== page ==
The cuisine is Laotian, which is a little like Thai. It can be very spicy, but as is common in Thai restaurants these days, you specify the desired level of spicyness for each dish on a scale: timid, careful, adventurous, or native lao. I'm a notorious spicy-food person, and I usually get the "careful", which is plenty spicy. If you're not into spicy food, I recommend you order off the bottom of the scale and get your food with no spice, or half-of-timid. I occassionally order my food "adventurous", and I'm always surprised at just how hot that is.

The food has a little variance from week to week, possibly from having different cooks in the kitchen on different days, but I usually find this adds to the experience rather than detracting from it. It does mean, however, that if you're really enjoying your food, you should savor it, for you may never get it exactly the same way again. In addition, like most restaurants of this type, vegetarians are easily accomodated with a lot of good options.

3. Wasabi
Rating: Great
Type of Service: Dine-in or Carry-out
Price: Moderate to High
Favorite: Spicy Scallop Roll

I love Japanese food, especially sushi, and Wasabi is nothing short of astounding for a sushi restaurant in the midwest. Perched above State, it's very popular, and often quite busy. The food is all good, but the sushi defintely takes a deserved center stage here. I've had sushi in many places, including Japan, Hawaii, and Florida, and Wasabi's sushi compares very favorably, which is quite a feat. About the only shortcoming is that, since everything needs to be frozen and shipped, the selection isn't quite as broad as near the ocean.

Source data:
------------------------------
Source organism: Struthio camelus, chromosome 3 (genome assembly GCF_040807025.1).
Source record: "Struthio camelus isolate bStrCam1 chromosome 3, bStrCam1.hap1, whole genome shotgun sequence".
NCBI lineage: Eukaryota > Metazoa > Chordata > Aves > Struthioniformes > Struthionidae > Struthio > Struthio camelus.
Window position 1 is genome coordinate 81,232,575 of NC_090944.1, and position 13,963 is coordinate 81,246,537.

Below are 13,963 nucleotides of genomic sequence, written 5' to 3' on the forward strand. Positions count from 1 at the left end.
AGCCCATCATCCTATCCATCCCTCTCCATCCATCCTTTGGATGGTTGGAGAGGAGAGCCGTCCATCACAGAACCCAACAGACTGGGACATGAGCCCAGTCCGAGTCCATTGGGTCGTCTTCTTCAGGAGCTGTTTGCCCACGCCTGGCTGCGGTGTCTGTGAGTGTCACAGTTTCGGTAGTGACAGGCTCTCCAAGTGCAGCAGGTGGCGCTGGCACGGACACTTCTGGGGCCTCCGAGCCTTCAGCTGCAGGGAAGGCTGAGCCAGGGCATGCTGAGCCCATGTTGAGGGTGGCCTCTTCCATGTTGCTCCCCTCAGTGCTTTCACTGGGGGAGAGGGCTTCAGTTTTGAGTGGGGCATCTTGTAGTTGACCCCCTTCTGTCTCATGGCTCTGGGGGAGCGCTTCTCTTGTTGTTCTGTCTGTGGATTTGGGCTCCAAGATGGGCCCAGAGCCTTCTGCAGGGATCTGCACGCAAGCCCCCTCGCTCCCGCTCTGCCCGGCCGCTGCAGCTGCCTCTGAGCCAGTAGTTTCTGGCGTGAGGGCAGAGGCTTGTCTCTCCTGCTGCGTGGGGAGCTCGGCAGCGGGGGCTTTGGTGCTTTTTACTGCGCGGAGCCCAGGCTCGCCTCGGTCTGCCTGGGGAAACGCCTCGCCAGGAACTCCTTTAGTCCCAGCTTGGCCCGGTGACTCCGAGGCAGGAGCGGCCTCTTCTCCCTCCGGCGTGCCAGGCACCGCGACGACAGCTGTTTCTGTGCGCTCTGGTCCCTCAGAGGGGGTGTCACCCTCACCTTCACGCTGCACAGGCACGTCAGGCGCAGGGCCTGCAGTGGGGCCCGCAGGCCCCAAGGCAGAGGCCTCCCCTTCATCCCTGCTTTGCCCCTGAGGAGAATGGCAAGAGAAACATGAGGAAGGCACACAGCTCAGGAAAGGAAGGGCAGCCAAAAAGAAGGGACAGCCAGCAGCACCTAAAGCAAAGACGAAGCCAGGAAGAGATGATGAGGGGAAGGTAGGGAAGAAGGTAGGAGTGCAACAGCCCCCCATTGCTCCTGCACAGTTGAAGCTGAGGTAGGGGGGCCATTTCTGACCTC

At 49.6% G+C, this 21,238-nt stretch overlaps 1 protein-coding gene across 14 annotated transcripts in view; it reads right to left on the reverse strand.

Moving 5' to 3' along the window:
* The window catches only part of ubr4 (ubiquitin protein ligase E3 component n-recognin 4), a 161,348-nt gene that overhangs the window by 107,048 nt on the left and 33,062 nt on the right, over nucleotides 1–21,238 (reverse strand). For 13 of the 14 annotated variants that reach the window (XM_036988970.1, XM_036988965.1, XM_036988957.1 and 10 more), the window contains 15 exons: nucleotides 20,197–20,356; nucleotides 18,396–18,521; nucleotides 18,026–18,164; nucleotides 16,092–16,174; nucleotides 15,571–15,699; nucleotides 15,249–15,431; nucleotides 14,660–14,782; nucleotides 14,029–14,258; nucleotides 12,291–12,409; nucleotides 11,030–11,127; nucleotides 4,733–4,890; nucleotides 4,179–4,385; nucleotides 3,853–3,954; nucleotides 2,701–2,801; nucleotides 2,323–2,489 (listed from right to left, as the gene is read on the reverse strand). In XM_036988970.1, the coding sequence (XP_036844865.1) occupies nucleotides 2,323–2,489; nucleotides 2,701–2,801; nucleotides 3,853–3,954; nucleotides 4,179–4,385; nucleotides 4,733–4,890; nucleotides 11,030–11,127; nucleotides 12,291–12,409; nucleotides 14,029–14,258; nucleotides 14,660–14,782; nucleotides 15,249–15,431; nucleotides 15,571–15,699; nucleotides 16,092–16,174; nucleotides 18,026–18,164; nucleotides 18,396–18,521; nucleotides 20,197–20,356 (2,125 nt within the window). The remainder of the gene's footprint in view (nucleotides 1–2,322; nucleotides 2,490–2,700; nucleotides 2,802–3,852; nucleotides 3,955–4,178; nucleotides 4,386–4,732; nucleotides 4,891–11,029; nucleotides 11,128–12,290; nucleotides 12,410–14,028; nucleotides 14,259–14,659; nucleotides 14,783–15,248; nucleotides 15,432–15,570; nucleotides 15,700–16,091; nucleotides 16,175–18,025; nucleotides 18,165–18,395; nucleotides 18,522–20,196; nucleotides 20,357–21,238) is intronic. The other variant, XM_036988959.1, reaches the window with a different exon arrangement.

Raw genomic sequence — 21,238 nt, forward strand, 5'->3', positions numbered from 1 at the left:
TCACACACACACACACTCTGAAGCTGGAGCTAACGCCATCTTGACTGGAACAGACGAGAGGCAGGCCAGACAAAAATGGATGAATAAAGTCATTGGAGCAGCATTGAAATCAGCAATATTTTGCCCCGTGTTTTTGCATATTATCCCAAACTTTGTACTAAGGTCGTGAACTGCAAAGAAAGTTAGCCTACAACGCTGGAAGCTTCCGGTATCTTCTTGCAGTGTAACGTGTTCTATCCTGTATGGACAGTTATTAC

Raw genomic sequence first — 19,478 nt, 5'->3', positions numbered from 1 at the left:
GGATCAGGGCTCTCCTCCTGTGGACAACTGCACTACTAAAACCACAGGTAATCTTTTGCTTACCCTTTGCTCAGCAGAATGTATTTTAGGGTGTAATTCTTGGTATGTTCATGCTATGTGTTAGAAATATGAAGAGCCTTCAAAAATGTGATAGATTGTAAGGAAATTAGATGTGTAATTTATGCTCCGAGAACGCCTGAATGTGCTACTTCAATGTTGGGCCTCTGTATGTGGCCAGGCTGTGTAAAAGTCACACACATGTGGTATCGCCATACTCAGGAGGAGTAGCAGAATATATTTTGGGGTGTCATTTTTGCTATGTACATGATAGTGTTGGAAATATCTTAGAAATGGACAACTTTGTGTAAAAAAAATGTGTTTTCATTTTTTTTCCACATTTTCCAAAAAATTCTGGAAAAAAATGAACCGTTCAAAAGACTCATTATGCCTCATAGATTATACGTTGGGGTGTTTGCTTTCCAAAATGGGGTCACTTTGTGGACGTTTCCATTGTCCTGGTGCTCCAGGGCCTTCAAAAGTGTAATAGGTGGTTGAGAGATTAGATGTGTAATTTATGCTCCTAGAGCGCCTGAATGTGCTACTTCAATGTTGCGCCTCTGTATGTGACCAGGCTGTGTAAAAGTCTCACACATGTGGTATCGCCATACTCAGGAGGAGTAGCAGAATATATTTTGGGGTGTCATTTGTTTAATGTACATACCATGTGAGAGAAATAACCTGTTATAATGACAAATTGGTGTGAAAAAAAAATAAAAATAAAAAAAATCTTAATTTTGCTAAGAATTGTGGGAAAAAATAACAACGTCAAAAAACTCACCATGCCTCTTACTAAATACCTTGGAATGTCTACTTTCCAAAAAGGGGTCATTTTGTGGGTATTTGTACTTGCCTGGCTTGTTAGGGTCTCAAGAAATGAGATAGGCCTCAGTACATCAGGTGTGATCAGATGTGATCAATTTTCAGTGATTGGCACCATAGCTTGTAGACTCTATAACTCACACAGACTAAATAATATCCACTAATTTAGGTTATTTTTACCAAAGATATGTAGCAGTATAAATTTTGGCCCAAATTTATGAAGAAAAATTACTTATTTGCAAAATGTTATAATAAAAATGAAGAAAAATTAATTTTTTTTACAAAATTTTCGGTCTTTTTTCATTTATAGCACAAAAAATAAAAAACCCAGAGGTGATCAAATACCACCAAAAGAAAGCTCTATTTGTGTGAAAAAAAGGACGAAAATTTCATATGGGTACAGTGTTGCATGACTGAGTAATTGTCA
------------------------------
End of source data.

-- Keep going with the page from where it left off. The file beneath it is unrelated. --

The non-sushi options on the menu are also quite good, and some, like the bento box meal, are excellent, and have a uniquely Japanese feel, but one gets the feeling that these items are mostly here to give non-sushi-eaters something to eat while their sushi-loving friends chow down. Liana compels me to mention, however, that the agedashi tofu appetizer is the best we've had anywhere. In addition, this place is not very good for strict vegetarians, as they use fish flavorings in their sushi rice.

4. Chautara
Glenn's Rating: Amazing
Type of Service: Dine-in
Price: High
Favorite: Curried Goat

This Tibetan/Nepalese restaurant is really a treasure. Sitting on State Street, it has a small lower level and a considerably larger upstairs. The atmosphere is especially nice for dinner, with low lighting and pleasant warm wood tones. The food, which resembles Indian cuisine, is typically very rich, and the menu has a lot of depth. I recommend paying especial attention to the appetizers, which are all excellent.

While there are plenty of meat-based dishes, there are also many top-notch vegetarian dishes available. I've always found the waitstaff to be very helpful in selecting suitable dishes for those who are unsure how to navigate the extensive menu. Chautara is probably not a good choice if you're on a schedule or in a hurry, as I've found that service can be a bit slow sometimes.

5. North American Rotisserie
Glenn's Rating: Great
Type of Service: Carry-out
Price: Low
Favorite: Spicy Puerto Rican Beans.